Washington State has one of the largest Native American populations in the country. As a result, the state has a robust system of tribal courts than handle many matters, including divorce and child custody issues involving Native American children and adults.

What Is a Tribal Court?

There are 29 federally-recognized tribes in Washington State. Each tribe has its own separate tribal court system. The tribal court has broad jurisdiction over criminal and civil matters involving enrolled members of the tribe. The court can hear divorce matters, child custody matters, and can enforce child support.

The tribal court system is outside of the state court system, and each tribal court has its own rules and procedures. Usually, tribal courts will recognize state court decisions and vice versa, but this is not always the case.

Who Can Use a Tribal Court?

While many people claim some Native American heritage, only people who are enrolled members of a particular tribe are allowed to use the tribal court. The enrollment process differs for each tribe, and each tribal constitution will describe specific criteria for membership.

In general, common tribal requirements include a direct lineal descendency from a person on the tribe’s base roll or a certain percentage of documented tribal blood. Additionally, the tribe may require a person to live on the reservation or have continued contacts with the tribe.

Can You Choose Which Court to Use?

In some cases, a tribal court will have exclusive jurisdiction over a family law matter. Usually, this occurs when one or both parties are members of a specific tribe and live on the reservation. Matters pertaining to children who are enrolled members of the tribe or live on the reservation may also need to be heard in tribal court.

In most cases, Native Americans can choose to use either the tribal court system or the state court system to resolve their family law issues. Some couples prefer to have personal matters handled within the culture of their tribe while others feel more comfortable with the state court system.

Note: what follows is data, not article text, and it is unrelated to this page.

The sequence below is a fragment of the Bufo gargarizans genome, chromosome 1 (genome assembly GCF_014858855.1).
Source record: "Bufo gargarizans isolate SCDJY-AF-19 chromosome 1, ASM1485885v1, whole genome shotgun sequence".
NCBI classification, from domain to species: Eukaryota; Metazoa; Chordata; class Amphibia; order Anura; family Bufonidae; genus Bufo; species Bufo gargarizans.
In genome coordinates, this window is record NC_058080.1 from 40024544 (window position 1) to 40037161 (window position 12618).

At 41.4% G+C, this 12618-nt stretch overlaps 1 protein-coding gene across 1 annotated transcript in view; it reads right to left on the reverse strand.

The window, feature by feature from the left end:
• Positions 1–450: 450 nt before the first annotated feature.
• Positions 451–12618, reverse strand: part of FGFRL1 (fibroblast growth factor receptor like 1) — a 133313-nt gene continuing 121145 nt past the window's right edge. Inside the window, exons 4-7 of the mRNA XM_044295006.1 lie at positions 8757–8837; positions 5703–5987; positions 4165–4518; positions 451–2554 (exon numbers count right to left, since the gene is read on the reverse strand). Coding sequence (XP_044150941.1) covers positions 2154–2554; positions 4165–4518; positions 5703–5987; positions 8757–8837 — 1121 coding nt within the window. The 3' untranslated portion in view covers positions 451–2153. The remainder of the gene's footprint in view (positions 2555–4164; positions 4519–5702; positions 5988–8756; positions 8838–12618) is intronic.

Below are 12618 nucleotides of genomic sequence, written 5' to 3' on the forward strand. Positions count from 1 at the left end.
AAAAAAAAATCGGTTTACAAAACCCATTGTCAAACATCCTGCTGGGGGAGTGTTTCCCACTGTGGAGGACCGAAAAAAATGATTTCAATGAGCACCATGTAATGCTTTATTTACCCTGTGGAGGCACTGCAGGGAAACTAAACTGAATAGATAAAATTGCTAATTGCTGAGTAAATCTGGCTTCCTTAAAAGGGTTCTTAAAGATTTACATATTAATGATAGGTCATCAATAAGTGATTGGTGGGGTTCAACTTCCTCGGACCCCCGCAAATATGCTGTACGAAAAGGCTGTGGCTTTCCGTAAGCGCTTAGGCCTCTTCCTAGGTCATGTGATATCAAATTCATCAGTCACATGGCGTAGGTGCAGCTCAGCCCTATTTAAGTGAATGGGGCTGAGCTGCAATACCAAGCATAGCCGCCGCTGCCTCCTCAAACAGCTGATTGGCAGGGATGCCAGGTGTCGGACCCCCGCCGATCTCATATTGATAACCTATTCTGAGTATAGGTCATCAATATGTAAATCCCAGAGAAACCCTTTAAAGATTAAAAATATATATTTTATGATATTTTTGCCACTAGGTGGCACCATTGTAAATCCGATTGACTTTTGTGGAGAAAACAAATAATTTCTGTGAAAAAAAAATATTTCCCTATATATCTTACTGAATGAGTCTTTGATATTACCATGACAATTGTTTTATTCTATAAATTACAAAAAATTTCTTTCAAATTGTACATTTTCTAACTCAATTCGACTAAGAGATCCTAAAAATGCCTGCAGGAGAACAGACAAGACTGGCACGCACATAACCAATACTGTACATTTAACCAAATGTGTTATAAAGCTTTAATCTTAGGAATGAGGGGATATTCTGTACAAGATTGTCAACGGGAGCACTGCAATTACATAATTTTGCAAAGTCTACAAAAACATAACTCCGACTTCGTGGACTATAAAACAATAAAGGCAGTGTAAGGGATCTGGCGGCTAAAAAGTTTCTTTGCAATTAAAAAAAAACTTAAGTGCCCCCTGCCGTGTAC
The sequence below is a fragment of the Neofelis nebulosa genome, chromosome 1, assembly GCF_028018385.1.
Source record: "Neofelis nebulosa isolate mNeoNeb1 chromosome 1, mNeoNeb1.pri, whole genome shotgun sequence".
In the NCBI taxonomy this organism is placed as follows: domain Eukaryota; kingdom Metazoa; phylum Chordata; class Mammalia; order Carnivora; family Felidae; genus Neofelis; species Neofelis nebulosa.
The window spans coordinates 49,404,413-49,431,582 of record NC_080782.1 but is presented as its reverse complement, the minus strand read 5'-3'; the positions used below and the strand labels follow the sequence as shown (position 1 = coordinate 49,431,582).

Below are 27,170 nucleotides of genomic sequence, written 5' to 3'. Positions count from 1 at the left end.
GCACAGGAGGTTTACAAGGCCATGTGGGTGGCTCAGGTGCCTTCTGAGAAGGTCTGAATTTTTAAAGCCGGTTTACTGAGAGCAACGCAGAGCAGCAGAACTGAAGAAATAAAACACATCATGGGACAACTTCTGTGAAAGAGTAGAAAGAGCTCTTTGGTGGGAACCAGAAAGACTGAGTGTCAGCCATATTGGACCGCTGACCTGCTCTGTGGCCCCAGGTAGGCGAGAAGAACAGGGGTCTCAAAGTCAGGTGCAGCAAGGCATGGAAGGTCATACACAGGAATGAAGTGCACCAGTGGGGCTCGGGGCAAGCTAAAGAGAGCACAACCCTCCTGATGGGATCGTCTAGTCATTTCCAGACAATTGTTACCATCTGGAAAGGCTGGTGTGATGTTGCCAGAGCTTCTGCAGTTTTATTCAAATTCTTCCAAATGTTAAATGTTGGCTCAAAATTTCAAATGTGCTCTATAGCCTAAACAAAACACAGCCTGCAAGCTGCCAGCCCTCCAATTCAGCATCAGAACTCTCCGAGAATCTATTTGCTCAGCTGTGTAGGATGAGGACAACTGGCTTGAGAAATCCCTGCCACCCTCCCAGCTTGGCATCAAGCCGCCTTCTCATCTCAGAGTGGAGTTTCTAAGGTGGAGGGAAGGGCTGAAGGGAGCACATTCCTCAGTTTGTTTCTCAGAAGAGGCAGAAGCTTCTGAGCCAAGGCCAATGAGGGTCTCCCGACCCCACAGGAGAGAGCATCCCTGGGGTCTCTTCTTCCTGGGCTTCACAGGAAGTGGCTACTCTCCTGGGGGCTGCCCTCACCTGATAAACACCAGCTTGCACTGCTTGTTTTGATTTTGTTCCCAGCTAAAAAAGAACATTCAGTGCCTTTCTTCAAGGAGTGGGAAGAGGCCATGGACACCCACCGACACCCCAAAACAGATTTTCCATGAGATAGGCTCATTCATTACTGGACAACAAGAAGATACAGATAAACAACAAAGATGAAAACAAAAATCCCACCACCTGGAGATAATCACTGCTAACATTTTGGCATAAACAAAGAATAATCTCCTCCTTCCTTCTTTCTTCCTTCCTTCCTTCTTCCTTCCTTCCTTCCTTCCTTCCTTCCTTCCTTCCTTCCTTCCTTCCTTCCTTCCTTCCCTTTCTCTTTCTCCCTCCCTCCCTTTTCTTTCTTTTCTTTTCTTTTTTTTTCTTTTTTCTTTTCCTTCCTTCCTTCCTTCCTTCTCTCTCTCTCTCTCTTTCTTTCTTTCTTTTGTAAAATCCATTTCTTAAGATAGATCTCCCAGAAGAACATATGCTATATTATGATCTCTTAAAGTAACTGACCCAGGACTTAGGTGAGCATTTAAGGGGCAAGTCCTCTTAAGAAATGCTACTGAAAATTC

Often, the tribal and state court systems will overlap. If there is an existing state or tribal court order, any subsequent case involving those parties may have to be heard in that court. If one of the parties receives state assistance, like TANF benefits, the state may get involved in a tribal case to ensure that any children involved are receiving adequate support.

How Is Child Support Enforced in Tribal Court?

Tribal courts have various ways to enforce a child support order. First, each tribe can apply to the National Tribal Child Support Association, a program which provides federal aid for child support enforcement in Indian tribes. The tribe can use this federal program to establish child support enforcement programs as well as to provide aid programs for needy tribe members.

Additionally, tribal courts have limited access to the Washington State Division of Child Support (DCS) databases, and DCS has a specific tribal division that works within the tribal court system.

Which Court Should You Choose?

Both state and tribal courts focus on the best interests of the children involved in any case. The rules for child support within the tribal system vary and each tribe can set its own guidelines that fit within the tribe’s culture and beliefs. In some instances, tribal courts may award more child support than in state court. In other cases, state court may be the better option.

If you are a Native American considering filing for divorce or initiating a child support or child custody matter, it is important to speak with an attorney about your options. At Pacific Northwest Family Law, our attorneys are experienced in the state court system, and can help you determine the best course of action for you and your children.

To schedule your initial appointment at Pacific Northwest Family Law, contact us today by calling 360-926-9112.